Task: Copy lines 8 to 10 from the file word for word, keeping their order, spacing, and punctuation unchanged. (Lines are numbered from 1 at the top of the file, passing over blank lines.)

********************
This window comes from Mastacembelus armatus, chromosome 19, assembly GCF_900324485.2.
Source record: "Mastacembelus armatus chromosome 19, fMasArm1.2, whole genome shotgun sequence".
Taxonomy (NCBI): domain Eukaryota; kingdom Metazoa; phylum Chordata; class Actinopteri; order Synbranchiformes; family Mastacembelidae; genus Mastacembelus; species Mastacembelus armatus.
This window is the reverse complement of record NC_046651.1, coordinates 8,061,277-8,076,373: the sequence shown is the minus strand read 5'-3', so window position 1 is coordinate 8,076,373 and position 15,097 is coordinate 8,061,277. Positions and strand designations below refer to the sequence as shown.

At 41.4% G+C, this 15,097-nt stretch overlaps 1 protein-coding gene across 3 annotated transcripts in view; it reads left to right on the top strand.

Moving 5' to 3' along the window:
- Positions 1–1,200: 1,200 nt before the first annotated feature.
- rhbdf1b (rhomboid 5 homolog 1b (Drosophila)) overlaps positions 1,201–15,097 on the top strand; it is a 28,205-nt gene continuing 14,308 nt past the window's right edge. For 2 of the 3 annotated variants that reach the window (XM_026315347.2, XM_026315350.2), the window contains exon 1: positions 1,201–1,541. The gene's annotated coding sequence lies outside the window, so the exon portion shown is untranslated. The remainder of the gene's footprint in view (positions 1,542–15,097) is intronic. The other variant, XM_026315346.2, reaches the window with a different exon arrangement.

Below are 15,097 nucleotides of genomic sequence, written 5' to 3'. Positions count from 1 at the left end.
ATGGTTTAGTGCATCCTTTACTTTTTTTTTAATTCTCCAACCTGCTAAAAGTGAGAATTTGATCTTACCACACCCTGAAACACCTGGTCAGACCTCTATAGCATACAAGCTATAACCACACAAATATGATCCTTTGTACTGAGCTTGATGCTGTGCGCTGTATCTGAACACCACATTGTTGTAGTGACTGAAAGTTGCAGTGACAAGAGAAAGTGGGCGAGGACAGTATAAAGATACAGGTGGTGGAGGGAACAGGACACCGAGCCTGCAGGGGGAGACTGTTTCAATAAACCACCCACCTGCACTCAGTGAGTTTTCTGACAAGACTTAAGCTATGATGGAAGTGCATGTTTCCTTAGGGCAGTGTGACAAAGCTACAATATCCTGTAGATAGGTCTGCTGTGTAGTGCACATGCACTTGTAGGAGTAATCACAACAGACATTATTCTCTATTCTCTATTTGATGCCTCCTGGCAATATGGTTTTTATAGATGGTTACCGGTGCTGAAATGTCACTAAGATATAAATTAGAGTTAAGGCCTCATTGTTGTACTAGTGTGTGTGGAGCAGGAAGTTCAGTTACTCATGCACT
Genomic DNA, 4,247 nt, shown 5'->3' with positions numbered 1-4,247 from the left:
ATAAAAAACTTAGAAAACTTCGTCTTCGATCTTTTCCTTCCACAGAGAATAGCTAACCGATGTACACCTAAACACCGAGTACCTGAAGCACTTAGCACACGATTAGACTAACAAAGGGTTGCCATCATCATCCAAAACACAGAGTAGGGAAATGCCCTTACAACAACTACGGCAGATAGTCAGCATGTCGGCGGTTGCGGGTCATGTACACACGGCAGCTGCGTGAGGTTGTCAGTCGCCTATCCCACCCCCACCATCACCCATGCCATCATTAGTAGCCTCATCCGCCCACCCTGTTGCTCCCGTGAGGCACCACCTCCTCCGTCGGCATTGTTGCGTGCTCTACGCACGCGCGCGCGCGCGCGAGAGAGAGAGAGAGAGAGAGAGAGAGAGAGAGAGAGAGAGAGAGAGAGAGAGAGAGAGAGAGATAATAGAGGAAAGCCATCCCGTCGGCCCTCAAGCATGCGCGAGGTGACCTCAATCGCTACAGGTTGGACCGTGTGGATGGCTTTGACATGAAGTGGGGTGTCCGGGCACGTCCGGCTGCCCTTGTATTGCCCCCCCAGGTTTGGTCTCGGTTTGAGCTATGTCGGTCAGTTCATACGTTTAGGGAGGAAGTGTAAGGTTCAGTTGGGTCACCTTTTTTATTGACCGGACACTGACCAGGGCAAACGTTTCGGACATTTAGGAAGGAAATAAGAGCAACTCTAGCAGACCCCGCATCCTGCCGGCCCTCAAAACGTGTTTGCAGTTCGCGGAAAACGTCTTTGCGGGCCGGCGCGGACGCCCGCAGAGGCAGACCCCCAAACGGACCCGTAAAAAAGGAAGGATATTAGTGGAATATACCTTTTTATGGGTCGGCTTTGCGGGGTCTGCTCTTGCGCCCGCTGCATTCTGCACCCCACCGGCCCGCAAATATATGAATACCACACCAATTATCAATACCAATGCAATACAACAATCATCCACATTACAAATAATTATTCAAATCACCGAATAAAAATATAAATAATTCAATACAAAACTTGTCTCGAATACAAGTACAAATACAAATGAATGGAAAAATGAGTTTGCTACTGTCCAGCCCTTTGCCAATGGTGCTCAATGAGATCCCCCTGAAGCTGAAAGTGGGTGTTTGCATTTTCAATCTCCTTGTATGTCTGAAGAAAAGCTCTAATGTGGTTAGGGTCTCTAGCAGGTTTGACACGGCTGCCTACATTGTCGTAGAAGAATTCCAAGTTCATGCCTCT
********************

- rhbdf1b (rhomboid 5 homolog 1b (Drosophila)) overlaps positions 1,201–15,097 on the top strand; it is a 28,205-nt gene continuing 14,308 nt past the window's right edge. For 2 of the 3 annotated variants that reach the window (XM_026315347.2, XM_026315350.2), the window contains exon 1: positions 1,201–1,541. The gene's annotated coding sequence lies outside the window, so the exon portion shown is untranslated. The remainder of the gene's footprint in view (positions 1,542–15,097) is intronic. The other variant, XM_026315346.2, reaches the window with a different exon arrangement.

Below are 15,097 nucleotides of genomic sequence, written 5' to 3'. Positions count from 1 at the left end.
ATGGTTTAGTGCATCCTTTACTTTTTTTTTAATTCTCCAACCTGCTAAAAGTGAGAATTTGATCTTACCACACCCTGAAACACCTGGTCAGACCTCTATAGCATACAAGCTATAACCACACAAATATGATCCTTTGTACTGAGCTTGATGCTGTGCGCTGTATCTGAACACCACATTGTTGTAGTGACTGAAAGTTGCAGTGACAAGAGAAAGTGGGCGAGGACAGTATAAAGATACAGGTGGTGGAGGGAACAGGACACCGAGCCTGCAGGGGGAGACTGTTTCAATAAACCACCCACCTGCACTCAGTGAGTTTTCTGACAAGACTTAAGCTATGATGGAAGTGCATGTTTCCTTAGGGCAGTGTGACAAAGCTACAATATCCTGTAGATAGGTCTGCTGTGTAGTGCACATGCACTTGTAGGAGTAATCACAACAGACATTATTCTCTATTCTCTATTTGATGCCTCCTGGCAATATGGTTTTTATAGATGGTTACCGGTGCTGAAATGTCACTAAGATATAAATTAGAGTTAAGGCCTCATTGTTGTACTAGTGTGTGTGGAGCAGGAAGTTCAGTTACTCATGCACT